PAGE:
The risks here are a guide; your own risk may vary. You should discuss the risks and benefits of surgery with your surgeon, especially if you are worried. Since you will already have severe lung disease the risks are higher. A minitracheostomy may be recommended to help reduce the risk of a chest infection after surgery for this reason.
General risks of thoracic surgery apply to lung volume reduction surgery.
In addition the following are risks of lung volume reduction surgery:
Minor more common risks
Air leaking from the lung into the chest drain for a few days is common after lung surgery. Occasionally this lasts for longer, possibly weeks. A chest drain will need to be in place until this settles, you may be able to go home with the chest drain still in and come back for regular check-ups until the air leak settles. You may experience an exacerbation of your usual emphysema symptoms such as increased mucous secretions and wheezing. Your kidneys may not work as well after surgery but this is usually temporary and gets better with extra fluid.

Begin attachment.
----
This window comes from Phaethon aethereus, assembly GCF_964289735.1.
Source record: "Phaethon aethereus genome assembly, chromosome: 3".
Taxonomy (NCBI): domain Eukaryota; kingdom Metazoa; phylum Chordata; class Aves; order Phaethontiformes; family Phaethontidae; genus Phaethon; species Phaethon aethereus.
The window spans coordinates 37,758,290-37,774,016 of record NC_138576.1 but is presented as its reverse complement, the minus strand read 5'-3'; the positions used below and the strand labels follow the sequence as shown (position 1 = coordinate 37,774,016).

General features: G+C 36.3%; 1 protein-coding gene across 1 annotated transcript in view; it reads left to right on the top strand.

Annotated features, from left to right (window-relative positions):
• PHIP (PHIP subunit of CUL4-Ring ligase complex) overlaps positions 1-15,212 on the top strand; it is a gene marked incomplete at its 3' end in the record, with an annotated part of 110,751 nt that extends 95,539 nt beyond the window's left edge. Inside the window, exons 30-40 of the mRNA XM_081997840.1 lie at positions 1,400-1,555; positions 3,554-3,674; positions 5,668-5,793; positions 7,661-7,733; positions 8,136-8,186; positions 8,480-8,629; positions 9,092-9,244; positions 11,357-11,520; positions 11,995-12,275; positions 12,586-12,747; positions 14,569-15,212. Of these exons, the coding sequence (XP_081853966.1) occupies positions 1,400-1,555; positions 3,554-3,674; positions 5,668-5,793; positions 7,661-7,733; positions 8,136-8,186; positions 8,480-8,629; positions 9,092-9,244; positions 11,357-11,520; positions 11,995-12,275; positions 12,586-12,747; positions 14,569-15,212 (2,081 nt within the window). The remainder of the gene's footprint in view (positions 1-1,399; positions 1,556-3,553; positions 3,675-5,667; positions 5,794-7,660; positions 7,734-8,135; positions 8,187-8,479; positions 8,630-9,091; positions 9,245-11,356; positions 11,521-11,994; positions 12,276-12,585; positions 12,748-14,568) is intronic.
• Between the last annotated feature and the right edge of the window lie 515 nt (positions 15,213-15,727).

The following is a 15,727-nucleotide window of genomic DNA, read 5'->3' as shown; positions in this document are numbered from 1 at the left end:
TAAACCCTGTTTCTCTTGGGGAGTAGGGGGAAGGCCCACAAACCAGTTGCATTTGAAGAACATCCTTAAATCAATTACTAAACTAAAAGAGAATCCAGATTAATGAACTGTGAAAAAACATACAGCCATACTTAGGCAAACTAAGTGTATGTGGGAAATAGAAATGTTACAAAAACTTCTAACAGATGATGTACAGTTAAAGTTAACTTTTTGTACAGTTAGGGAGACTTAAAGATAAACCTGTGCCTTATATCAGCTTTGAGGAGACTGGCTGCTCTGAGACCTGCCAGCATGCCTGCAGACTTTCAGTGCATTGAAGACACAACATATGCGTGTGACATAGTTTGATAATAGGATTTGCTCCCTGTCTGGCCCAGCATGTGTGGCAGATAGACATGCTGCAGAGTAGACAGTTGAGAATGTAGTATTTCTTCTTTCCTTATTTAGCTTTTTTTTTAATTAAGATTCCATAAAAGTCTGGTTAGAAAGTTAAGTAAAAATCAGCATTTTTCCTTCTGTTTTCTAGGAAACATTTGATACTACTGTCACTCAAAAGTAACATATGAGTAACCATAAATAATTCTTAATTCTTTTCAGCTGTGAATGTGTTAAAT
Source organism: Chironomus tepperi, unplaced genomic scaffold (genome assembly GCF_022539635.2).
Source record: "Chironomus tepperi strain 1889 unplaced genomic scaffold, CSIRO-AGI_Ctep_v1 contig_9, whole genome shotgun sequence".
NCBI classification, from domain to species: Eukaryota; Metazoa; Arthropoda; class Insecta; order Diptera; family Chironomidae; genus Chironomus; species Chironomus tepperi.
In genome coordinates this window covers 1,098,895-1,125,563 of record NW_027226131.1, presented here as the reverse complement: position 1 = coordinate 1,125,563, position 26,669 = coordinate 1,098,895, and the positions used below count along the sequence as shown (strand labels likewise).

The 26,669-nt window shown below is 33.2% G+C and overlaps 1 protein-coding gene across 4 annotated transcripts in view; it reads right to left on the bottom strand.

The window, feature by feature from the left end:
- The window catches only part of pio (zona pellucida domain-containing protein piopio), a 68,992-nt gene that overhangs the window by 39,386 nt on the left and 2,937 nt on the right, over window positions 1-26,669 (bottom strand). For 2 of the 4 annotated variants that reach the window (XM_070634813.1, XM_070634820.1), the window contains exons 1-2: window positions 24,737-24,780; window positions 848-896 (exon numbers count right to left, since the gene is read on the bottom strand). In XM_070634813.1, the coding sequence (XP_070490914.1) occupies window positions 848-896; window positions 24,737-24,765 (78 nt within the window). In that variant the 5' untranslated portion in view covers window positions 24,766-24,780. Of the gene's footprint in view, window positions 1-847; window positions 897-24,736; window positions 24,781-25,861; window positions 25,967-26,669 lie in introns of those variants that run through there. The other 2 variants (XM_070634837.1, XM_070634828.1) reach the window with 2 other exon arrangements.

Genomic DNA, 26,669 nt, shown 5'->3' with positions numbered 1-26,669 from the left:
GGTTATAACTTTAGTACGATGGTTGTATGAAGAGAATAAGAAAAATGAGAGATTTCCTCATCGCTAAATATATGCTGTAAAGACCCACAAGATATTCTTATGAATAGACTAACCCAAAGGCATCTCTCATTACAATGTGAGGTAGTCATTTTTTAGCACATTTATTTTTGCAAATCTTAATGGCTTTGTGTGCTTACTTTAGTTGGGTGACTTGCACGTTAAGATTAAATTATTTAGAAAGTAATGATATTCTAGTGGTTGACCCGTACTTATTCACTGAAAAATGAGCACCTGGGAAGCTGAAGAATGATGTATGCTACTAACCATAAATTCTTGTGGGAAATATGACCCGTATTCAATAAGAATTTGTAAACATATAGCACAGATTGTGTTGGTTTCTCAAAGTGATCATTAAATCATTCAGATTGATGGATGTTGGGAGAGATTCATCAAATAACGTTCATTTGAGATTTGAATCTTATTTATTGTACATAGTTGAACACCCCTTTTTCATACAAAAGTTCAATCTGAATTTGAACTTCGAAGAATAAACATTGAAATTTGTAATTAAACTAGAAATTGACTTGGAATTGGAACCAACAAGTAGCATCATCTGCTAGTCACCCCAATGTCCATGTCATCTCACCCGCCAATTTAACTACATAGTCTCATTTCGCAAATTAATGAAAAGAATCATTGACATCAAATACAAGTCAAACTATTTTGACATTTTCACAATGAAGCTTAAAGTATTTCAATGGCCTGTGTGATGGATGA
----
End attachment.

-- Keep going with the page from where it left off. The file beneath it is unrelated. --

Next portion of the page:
Major less common risks
A flare up of breathing problems may be severe enough to require help from a ventilator machine. This can be via a face mask with you fully awake, known as non-invasive ventilation (NIV). It may also be need via a tube in the trachea with you under sedation. If you need help breathing via a tube in the trachea for a longer period it may be beneficial to have a temporary tracheostomy. Lung volume reduction surgery is a high risk operation. 1 in 20 die from the surgery and 19 in 20 recover from surgery. This should be weighed against the potential benefits in decided whether or not to proceed.